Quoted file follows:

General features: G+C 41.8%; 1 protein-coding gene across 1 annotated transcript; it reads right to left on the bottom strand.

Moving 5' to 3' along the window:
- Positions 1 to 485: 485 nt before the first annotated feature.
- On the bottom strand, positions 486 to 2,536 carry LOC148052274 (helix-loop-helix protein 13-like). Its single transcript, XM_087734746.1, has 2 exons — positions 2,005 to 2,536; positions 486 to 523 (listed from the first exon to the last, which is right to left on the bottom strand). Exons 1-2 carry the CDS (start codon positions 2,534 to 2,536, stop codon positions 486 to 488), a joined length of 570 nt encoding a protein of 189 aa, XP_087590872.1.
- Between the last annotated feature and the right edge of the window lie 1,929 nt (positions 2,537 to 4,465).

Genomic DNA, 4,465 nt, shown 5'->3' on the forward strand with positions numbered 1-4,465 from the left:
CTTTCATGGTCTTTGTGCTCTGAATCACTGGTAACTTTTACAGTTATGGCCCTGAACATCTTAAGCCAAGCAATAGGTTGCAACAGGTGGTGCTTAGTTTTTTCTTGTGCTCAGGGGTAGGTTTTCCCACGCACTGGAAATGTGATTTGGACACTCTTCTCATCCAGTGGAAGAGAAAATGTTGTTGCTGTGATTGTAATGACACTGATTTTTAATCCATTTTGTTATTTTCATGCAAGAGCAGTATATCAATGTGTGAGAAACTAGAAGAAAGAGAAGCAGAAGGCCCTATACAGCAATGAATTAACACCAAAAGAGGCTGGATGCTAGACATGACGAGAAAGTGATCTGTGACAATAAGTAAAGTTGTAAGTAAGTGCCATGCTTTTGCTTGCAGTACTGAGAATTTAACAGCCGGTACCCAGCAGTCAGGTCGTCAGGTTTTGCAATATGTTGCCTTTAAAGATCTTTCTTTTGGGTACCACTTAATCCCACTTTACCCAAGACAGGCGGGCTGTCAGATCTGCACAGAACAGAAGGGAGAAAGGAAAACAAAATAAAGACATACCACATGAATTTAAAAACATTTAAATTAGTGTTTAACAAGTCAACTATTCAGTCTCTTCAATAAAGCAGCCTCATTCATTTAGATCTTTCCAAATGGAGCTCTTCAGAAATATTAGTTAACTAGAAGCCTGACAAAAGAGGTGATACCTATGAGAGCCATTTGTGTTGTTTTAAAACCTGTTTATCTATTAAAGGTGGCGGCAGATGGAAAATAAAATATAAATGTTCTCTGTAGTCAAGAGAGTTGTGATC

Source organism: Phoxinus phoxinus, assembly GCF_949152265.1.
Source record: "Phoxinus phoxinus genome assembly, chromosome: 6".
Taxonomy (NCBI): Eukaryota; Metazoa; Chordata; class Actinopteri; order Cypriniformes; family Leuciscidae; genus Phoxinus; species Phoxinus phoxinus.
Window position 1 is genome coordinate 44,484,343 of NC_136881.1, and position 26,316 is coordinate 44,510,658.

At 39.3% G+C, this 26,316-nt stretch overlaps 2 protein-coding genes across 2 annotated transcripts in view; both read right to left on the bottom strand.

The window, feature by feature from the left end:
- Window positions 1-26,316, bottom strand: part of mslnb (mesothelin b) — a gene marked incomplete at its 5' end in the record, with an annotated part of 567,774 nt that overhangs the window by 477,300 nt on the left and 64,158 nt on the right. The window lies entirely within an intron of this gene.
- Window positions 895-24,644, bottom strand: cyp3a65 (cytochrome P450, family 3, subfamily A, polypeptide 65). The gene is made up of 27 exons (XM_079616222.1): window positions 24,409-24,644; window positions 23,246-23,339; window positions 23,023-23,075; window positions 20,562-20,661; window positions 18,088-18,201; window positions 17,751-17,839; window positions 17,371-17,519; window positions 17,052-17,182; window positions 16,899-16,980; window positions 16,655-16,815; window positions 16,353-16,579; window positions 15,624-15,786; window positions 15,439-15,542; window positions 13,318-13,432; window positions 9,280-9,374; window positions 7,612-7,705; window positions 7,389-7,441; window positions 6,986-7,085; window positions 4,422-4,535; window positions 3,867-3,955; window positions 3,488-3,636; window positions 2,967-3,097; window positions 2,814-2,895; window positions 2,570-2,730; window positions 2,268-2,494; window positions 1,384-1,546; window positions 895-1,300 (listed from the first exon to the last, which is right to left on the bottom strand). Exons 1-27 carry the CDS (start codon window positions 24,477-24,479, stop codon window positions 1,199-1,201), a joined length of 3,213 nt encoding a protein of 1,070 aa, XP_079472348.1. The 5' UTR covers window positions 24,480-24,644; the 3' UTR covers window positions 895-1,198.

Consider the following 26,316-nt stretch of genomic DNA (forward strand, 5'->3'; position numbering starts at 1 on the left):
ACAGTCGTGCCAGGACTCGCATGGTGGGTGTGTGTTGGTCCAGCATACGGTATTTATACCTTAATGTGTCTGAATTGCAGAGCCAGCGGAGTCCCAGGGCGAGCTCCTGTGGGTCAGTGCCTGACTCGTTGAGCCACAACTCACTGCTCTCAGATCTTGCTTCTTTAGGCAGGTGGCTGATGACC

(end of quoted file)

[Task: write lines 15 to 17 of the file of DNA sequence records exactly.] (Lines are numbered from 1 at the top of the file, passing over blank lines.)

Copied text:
- Window positions 895-24,644, bottom strand: cyp3a65 (cytochrome P450, family 3, subfamily A, polypeptide 65). The gene is made up of 27 exons (XM_079616222.1): window positions 24,409-24,644; window positions 23,246-23,339; window positions 23,023-23,075; window positions 20,562-20,661; window positions 18,088-18,201; window positions 17,751-17,839; window positions 17,371-17,519; window positions 17,052-17,182; window positions 16,899-16,980; window positions 16,655-16,815; window positions 16,353-16,579; window positions 15,624-15,786; window positions 15,439-15,542; window positions 13,318-13,432; window positions 9,280-9,374; window positions 7,612-7,705; window positions 7,389-7,441; window positions 6,986-7,085; window positions 4,422-4,535; window positions 3,867-3,955; window positions 3,488-3,636; window positions 2,967-3,097; window positions 2,814-2,895; window positions 2,570-2,730; window positions 2,268-2,494; window positions 1,384-1,546; window positions 895-1,300 (listed from the first exon to the last, which is right to left on the bottom strand). Exons 1-27 carry the CDS (start codon window positions 24,477-24,479, stop codon window positions 1,199-1,201), a joined length of 3,213 nt encoding a protein of 1,070 aa, XP_079472348.1. The 5' UTR covers window positions 24,480-24,644; the 3' UTR covers window positions 895-1,198.

Consider the following 26,316-nt stretch of genomic DNA (forward strand, 5'->3'; position numbering starts at 1 on the left):
ACAGTCGTGCCAGGACTCGCATGGTGGGTGTGTGTTGGTCCAGCATACGGTATTTATACCTTAATGTGTCTGAATTGCAGAGCCAGCGGAGTCCCAGGGCGAGCTCCTGTGGGTCAGTGCCTGACTCGTTGAGCCACAACTCACTGCTCTCAGATCTTGCTTCTTTAGGCAGGTGGCTGATGACC